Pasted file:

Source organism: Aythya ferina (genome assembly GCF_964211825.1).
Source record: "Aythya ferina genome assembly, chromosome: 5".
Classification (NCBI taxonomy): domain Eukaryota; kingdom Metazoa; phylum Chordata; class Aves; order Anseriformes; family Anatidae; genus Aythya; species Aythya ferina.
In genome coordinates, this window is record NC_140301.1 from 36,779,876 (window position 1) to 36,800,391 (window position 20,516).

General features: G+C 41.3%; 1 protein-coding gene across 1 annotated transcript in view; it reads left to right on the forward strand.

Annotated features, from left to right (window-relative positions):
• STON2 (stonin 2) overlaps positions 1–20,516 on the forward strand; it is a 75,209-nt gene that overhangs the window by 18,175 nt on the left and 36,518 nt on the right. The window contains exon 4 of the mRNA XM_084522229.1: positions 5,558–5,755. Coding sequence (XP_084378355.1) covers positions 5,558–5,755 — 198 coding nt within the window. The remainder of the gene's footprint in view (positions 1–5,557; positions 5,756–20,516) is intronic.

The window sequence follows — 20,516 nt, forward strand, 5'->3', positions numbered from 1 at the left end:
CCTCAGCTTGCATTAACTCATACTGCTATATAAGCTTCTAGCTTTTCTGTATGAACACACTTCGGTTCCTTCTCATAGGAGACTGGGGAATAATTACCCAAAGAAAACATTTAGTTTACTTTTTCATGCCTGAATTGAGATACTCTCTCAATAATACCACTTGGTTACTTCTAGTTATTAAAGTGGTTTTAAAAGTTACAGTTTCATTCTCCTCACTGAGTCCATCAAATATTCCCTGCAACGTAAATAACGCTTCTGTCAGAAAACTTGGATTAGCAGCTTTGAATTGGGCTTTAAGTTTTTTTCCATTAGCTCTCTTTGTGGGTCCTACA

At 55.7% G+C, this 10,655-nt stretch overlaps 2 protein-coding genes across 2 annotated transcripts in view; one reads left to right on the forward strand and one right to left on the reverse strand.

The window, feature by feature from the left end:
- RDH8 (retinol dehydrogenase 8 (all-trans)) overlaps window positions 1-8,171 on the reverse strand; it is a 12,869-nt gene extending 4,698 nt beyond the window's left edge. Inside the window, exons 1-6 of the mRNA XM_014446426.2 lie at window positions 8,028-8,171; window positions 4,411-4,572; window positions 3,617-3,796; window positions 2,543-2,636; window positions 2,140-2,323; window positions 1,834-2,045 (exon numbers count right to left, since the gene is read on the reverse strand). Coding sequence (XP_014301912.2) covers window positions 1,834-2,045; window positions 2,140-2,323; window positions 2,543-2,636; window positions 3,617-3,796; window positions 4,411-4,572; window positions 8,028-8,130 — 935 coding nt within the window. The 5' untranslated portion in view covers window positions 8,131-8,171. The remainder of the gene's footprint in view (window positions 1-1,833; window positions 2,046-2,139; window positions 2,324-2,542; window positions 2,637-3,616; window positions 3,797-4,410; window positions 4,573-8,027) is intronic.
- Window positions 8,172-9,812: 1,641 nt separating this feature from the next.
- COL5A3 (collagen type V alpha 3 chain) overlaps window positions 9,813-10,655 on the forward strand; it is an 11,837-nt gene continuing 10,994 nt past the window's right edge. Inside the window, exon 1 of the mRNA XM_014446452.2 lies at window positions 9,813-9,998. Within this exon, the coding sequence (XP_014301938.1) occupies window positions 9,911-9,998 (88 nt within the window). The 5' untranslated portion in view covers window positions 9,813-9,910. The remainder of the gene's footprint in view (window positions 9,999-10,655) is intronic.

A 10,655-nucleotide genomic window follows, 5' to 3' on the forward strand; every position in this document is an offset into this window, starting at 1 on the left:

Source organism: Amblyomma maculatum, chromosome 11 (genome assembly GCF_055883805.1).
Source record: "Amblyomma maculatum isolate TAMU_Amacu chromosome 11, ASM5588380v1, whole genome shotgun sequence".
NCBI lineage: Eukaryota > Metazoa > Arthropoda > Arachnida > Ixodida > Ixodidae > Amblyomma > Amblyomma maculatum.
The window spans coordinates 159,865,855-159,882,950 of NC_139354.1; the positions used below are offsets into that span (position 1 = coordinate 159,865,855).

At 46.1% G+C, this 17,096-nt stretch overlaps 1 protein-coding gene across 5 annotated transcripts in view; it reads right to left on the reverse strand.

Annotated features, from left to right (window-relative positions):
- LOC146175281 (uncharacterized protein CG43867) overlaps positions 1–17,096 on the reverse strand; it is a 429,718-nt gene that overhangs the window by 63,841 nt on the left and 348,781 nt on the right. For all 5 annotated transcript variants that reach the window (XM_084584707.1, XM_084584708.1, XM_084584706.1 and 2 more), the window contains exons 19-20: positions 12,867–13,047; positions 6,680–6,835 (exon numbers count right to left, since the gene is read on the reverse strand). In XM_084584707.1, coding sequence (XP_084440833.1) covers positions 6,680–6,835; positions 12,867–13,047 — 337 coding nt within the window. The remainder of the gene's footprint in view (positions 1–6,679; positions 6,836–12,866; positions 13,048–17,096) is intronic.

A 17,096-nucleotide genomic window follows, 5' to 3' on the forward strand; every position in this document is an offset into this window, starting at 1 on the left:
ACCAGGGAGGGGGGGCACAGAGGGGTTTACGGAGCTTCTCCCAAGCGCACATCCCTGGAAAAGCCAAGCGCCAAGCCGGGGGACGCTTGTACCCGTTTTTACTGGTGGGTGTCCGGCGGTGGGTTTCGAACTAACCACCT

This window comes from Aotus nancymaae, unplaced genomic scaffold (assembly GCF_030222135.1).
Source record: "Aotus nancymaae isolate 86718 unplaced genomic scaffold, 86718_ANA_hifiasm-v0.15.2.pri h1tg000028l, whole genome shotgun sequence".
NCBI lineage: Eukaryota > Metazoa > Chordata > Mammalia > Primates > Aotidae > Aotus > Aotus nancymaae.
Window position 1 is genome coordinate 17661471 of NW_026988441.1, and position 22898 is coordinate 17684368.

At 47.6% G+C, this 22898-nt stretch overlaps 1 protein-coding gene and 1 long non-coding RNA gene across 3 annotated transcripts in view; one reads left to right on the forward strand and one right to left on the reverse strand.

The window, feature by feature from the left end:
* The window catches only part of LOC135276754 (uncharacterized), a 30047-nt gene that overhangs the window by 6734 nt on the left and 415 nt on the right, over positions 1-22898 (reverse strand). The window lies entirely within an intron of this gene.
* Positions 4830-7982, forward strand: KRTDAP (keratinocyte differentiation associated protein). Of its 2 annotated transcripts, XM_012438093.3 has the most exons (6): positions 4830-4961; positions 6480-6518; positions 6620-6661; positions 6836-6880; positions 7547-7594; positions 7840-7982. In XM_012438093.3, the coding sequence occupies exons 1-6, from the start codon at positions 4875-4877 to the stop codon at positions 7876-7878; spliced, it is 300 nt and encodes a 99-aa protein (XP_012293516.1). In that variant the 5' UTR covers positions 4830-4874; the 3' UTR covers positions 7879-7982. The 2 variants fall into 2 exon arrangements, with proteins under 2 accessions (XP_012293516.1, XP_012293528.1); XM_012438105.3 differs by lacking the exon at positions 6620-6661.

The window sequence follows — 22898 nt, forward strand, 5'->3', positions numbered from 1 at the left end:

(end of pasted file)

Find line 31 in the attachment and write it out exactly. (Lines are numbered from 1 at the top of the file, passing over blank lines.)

* The window catches only part of LOC135276754 (uncharacterized), a 30047-nt gene that overhangs the window by 6734 nt on the left and 415 nt on the right, over positions 1-22898 (reverse strand). The window lies entirely within an intron of this gene.